Humor by Diane Farr

I live in the city of Los Angeles, which is abuzz at the moment with shocking and dramatic breaking news. The news about pilot season, that is.

Not the news of Tunisia's regime change or Egypt's opening of the Suez Canal to Iran or the people of Libya desperately trying to stay alive after their own leader declared war on them. Or the happenings in Bahrain, Yemen or Iran. Rather, so many of my incredibly smart friends and colleagues are calling, texting and tweeting the big news of who just got themselves a one-time appearance on a TV show.

That's because here, in the Big Orange, it is "pilot season." News is released hourly on who has captured the lead, co-lead and even a guest spot on every single pilot for next year's network television development slate.

Most of these pilots never even make it on the air. A pilot is a one-time trial run, used as an example of what a TV series would look like. It is clearly no indication of whether it would make a good series, because most that do become weekly shows immediately fail.

I know that revolutions and celebrity sightings are the most important news to cover (and not always in that order), but I am ready to admit that both feeds are not really worth the anxiety they cause me as I sit in my little office watching these dramas play out in real time.

Having attained a bachelor's degree in theater some years ago, I work regularly as an actress and can also spot drama from really far away. Headlines like "Eva Amurri Cast in CBS Pilot" and "Gadhafi Will Fight Until He Spills His Last Drop of Blood" make my heart skip a beat. Both make me kind of fearful. One makes me want to hurry up and get a job (like Eva), while the other makes me worry that if the political structure in most of the Mideast fails, hooray for the protesters, but isn't it a 50-50 shot that this could be worse for the safety of America?

Photos featuring Eva's shoes on a red carpet are splashed around for days after she achieves her pilot success. So, too, are images of the footwear that thousands of brave pioneers are waving at their own military and police forces (as well as at their televisions that are showing one leader after another threatening to continue to be their despot). Sadly, at times, Eva seems to have more followers on some social networking sites and get much more attention at drinks-and-dinner conversations around my 'hood than those whose lives are at stake.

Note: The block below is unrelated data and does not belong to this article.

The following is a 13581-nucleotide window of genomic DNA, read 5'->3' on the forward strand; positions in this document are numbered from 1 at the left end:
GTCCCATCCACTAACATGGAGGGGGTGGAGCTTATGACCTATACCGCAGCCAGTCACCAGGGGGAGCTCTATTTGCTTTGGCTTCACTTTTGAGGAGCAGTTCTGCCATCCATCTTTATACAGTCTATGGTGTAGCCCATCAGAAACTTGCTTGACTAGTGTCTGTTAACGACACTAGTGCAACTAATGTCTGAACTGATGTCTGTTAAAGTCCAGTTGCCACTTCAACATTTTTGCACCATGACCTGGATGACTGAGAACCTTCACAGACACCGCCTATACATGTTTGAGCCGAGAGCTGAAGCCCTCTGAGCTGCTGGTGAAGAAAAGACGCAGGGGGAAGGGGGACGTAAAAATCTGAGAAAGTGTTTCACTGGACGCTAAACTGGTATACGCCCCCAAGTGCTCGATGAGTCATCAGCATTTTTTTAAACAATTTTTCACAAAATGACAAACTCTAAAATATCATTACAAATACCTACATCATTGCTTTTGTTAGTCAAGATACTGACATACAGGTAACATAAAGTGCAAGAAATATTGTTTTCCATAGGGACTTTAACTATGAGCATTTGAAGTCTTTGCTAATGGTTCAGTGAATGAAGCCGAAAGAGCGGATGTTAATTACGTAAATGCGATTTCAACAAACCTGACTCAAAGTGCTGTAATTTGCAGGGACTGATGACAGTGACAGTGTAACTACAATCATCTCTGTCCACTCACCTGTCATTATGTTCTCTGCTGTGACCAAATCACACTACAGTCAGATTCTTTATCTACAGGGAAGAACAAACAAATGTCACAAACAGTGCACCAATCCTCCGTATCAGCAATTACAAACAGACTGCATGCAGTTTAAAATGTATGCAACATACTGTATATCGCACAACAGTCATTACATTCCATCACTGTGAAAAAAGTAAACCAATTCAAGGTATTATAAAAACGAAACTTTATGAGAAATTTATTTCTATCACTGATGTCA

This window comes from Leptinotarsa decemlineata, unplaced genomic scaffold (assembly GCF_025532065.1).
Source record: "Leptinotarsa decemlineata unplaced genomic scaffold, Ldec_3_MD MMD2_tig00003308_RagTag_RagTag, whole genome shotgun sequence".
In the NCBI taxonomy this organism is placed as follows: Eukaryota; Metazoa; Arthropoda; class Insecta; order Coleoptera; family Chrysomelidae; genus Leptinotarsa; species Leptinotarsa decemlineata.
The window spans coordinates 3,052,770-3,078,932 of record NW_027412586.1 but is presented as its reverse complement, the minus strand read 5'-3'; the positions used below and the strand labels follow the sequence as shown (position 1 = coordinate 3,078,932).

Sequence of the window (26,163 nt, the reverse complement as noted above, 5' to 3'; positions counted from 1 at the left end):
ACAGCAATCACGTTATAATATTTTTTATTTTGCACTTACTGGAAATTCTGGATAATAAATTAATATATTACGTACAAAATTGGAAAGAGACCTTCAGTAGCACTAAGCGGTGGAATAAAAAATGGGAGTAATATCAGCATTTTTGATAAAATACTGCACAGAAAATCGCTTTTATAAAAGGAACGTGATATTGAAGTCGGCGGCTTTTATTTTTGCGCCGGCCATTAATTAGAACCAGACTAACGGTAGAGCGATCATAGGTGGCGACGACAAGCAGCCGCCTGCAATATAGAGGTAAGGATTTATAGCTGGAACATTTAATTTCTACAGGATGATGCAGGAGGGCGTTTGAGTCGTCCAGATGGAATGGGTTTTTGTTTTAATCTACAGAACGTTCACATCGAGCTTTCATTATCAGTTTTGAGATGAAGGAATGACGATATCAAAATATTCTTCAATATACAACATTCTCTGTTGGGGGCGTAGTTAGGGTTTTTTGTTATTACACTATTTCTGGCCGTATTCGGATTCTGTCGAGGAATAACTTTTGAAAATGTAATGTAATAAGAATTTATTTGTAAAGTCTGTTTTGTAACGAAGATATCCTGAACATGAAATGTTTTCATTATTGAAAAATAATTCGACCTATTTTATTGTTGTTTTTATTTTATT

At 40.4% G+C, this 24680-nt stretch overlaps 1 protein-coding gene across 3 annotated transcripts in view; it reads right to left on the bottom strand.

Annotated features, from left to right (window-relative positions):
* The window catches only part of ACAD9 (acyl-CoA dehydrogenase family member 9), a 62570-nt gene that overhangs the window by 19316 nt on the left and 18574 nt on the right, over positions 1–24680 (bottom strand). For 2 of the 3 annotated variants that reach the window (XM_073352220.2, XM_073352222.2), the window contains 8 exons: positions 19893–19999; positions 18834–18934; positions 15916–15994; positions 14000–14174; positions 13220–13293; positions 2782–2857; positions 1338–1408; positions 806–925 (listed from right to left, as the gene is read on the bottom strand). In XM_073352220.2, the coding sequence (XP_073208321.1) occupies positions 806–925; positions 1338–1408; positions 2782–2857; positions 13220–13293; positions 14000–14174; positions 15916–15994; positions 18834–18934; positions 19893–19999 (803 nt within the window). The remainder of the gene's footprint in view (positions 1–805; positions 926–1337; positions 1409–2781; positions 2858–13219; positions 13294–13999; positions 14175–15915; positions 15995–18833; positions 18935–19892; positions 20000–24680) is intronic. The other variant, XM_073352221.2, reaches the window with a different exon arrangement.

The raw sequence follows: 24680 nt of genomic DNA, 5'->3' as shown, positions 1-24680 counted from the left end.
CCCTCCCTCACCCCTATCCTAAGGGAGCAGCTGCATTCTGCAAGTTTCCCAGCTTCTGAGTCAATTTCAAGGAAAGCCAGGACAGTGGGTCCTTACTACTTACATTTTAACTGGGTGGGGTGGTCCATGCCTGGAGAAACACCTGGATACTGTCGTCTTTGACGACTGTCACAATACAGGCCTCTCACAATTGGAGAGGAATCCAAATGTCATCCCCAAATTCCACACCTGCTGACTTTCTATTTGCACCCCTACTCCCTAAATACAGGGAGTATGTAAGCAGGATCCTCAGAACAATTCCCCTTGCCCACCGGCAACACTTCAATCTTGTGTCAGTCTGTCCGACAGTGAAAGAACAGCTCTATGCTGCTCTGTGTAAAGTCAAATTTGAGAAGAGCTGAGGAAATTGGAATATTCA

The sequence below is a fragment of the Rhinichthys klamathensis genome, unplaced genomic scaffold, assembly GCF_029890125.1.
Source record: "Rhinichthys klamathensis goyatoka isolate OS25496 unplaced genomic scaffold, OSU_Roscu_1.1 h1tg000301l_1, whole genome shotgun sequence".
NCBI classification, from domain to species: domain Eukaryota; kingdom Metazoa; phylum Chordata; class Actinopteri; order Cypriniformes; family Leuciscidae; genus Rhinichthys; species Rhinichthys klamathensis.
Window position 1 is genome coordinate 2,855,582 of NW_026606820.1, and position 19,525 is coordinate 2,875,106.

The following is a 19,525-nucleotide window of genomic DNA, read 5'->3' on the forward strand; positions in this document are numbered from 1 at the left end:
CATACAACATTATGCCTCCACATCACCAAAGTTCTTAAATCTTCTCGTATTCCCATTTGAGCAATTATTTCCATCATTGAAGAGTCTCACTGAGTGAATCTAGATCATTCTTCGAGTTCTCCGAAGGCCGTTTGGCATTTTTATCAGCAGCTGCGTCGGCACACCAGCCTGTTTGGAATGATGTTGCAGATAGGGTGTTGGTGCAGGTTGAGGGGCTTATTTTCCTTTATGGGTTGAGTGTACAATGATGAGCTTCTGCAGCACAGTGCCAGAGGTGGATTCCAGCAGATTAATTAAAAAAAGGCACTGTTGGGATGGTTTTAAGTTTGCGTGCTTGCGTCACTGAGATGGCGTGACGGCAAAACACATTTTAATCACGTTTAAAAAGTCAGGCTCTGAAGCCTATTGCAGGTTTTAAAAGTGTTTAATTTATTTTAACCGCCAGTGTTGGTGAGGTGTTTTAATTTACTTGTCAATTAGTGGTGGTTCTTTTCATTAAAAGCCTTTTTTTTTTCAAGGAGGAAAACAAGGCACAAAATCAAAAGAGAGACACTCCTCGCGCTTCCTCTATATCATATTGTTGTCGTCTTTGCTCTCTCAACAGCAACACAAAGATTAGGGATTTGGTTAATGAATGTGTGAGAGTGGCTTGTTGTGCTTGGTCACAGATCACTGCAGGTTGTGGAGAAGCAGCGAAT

I've now realized that neither of these news stories is really doing me any good as I lay awake in bed catastrophisizing about them. I have my own pilot now, too -- no thanks to worrying about keeping up with the Joneses or the Amurris, but perhaps due to that said theater degree -- and still I feel nervous as every other actress I've ever met gets her own wannabe TV show. I'm nervous primarily because there is so much hoopla about it. Similarly, the happiness and relief I feel after watching so many hard-won success stories in Egypt can be immediately eviscerated into new fears when the Suez Canal is opened to Iran and Israel is feeling provoked.

So basically, I'm thinking I have to put on a pair of shoes, walk away from my computer and stop watching the news as it cycles because it is not informing me about something new every single hour of the day. Rather, the repetition of the same news told in an ever more slightly jarring way is stressing me out no end. This means both the fluff pieces considered headline news where I live, and the actual headline news that I cannot take part in at all, no matter how much the liberal drama student in me would like to save the world.

Diane Farr is known for her roles in "Californication," "Numb3rs" and "Rescue Me," and as the author of The Girl Code: The Secret Language of Single Women.

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